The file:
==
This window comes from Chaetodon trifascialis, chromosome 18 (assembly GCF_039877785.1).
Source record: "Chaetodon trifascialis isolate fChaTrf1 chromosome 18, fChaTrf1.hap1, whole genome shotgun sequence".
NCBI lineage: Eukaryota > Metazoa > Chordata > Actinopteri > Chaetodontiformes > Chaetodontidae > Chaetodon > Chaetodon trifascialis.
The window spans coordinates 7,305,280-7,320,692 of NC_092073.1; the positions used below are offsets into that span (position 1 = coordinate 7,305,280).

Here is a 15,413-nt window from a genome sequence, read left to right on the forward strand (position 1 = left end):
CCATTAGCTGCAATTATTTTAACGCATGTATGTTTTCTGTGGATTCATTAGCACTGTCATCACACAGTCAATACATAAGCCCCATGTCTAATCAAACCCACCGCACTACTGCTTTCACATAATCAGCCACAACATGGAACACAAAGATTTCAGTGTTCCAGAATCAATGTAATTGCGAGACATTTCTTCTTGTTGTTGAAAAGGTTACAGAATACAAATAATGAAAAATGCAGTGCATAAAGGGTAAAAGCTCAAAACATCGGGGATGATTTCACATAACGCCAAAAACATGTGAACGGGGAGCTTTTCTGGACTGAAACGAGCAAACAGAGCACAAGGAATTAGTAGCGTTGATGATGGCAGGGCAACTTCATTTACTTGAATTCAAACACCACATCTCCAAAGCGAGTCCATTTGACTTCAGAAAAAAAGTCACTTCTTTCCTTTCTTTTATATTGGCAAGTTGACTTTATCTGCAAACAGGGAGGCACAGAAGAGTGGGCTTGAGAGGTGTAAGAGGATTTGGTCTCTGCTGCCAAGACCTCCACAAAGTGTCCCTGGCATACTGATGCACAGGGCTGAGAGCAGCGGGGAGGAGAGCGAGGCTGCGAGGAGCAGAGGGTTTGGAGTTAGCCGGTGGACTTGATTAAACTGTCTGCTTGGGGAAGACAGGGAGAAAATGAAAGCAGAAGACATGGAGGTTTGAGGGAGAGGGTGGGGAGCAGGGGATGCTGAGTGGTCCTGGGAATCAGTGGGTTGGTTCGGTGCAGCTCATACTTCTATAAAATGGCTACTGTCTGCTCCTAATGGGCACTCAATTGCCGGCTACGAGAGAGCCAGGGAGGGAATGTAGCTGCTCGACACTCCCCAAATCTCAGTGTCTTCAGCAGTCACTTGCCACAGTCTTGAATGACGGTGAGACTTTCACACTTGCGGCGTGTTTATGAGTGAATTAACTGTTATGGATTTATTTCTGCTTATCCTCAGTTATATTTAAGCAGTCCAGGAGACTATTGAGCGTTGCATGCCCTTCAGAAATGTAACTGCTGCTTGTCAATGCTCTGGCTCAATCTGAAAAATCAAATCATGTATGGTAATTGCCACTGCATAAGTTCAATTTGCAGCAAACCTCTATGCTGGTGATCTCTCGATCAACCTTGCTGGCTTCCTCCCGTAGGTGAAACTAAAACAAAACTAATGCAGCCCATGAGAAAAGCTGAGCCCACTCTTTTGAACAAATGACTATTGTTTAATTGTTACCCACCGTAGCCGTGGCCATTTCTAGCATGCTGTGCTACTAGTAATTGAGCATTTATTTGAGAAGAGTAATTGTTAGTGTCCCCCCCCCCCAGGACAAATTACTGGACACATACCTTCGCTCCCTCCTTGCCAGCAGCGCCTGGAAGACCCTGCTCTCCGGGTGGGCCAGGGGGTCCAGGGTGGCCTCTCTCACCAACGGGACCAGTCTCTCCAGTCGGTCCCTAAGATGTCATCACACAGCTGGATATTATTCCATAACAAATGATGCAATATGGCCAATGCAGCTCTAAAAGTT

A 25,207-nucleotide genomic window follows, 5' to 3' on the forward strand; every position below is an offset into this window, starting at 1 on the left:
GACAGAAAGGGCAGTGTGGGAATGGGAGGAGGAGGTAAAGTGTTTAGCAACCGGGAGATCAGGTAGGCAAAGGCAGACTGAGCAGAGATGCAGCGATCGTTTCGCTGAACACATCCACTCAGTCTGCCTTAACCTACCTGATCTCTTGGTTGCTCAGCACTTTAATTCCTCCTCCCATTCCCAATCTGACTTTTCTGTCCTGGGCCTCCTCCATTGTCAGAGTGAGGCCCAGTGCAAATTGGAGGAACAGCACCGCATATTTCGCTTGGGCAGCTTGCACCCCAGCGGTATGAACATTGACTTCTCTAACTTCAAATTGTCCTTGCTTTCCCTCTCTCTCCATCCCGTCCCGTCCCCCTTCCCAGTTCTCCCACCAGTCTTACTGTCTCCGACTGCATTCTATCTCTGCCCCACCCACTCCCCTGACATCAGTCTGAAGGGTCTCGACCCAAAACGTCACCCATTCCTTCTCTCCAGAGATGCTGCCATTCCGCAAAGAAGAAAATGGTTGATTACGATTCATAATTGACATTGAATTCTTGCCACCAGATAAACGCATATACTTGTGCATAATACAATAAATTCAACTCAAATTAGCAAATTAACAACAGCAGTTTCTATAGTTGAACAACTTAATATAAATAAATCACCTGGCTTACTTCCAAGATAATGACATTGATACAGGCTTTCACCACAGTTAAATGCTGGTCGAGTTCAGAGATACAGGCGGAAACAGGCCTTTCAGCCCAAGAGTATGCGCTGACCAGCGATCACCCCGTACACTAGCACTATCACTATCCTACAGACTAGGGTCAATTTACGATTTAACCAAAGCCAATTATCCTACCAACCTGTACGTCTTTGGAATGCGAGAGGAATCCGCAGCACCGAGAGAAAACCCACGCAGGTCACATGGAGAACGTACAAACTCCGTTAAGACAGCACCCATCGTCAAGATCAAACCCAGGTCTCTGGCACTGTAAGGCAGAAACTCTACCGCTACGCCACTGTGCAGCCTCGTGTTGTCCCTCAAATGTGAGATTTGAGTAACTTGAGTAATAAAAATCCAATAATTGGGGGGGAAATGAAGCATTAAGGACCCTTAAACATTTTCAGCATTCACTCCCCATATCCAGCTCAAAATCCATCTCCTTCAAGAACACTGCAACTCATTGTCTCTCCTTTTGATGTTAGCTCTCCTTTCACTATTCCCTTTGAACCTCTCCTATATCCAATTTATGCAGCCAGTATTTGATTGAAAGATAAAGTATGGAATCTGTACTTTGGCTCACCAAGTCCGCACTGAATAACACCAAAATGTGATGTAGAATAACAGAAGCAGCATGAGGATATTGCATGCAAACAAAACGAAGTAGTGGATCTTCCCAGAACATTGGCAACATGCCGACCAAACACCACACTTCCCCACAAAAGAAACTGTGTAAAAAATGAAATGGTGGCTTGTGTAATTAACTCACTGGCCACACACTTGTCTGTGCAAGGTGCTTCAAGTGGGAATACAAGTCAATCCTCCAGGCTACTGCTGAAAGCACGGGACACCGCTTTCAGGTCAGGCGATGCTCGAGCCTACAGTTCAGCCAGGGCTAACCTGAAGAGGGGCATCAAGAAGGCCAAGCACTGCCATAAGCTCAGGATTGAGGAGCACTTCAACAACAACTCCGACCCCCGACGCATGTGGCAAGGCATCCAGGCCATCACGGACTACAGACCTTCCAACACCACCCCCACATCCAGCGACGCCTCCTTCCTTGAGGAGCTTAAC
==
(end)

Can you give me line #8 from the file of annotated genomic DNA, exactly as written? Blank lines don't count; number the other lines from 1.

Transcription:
GACAGAAAGGGCAGTGTGGGAATGGGAGGAGGAGGTAAAGTGTTTAGCAACCGGGAGATCAGGTAGGCAAAGGCAGACTGAGCAGAGATGCAGCGATCGTTTCGCTGAACACATCCACTCAGTCTGCCTTAACCTACCTGATCTCTTGGTTGCTCAGCACTTTAATTCCTCCTCCCATTCCCAATCTGACTTTTCTGTCCTGGGCCTCCTCCATTGTCAGAGTGAGGCCCAGTGCAAATTGGAGGAACAGCACCGCATATTTCGCTTGGGCAGCTTGCACCCCAGCGGTATGAACATTGACTTCTCTAACTTCAAATTGTCCTTGCTTTCCCTCTCTCTCCATCCCGTCCCGTCCCCCTTCCCAGTTCTCCCACCAGTCTTACTGTCTCCGACTGCATTCTATCTCTGCCCCACCCACTCCCCTGACATCAGTCTGAAGGGTCTCGACCCAAAACGTCACCCATTCCTTCTCTCCAGAGATGCTGCCATTCCGCAAAGAAGAAAATGGTTGATTACGATTCATAATTGACATTGAATTCTTGCCACCAGATAAACGCATATACTTGTGCATAATACAATAAATTCAACTCAAATTAGCAAATTAACAACAGCAGTTTCTATAGTTGAACAACTTAATATAAATAAATCACCTGGCTTACTTCCAAGATAATGACATTGATACAGGCTTTCACCACAGTTAAATGCTGGTCGAGTTCAGAGATACAGGCGGAAACAGGCCTTTCAGCCCAAGAGTATGCGCTGACCAGCGATCACCCCGTACACTAGCACTATCACTATCCTACAGACTAGGGTCAATTTACGATTTAACCAAAGCCAATTATCCTACCAACCTGTACGTCTTTGGAATGCGAGAGGAATCCGCAGCACCGAGAGAAAACCCACGCAGGTCACATGGAGAACGTACAAACTCCGTTAAGACAGCACCCATCGTCAAGATCAAACCCAGGTCTCTGGCACTGTAAGGCAGAAACTCTACCGCTACGCCACTGTGCAGCCTCGTGTTGTCCCTCAAATGTGAGATTTGAGTAACTTGAGTAATAAAAATCCAATAATTGGGGGGGAAATGAAGCATTAAGGACCCTTAAACATTTTCAGCATTCACTCCCCATATCCAGCTCAAAATCCATCTCCTTCAAGAACACTGCAACTCATTGTCTCTCCTTTTGATGTTAGCTCTCCTTTCACTATTCCCTTTGAACCTCTCCTATATCCAATTTATGCAGCCAGTATTTGATTGAAAGATAAAGTATGGAATCTGTACTTTGGCTCACCAAGTCCGCACTGAATAACACCAAAATGTGATGTAGAATAACAGAAGCAGCATGAGGATATTGCATGCAAACAAAACGAAGTAGTGGATCTTCCCAGAACATTGGCAACATGCCGACCAAACACCACACTTCCCCACAAAAGAAACTGTGTAAAAAATGAAATGGTGGCTTGTGTAATTAACTCACTGGCCACACACTTGTCTGTGCAAGGTGCTTCAAGTGGGAATACAAGTCAATCCTCCAGGCTACTGCTGAAAGCACGGGACACCGCTTTCAGGTCAGGCGATGCTCGAGCCTACAGTTCAGCCAGGGCTAACCTGAAGAGGGGCATCAAGAAGGCCAAGCACTGCCATAAGCTCAGGATTGAGGAGCACTTCAACAACAACTCCGACCCCCGACGCATGTGGCAAGGCATCCAGGCCATCACGGACTACAGACCTTCCAACACCACCCCCACATCCAGCGACGCCTCCTTCCTTGAGGAGCTTAAC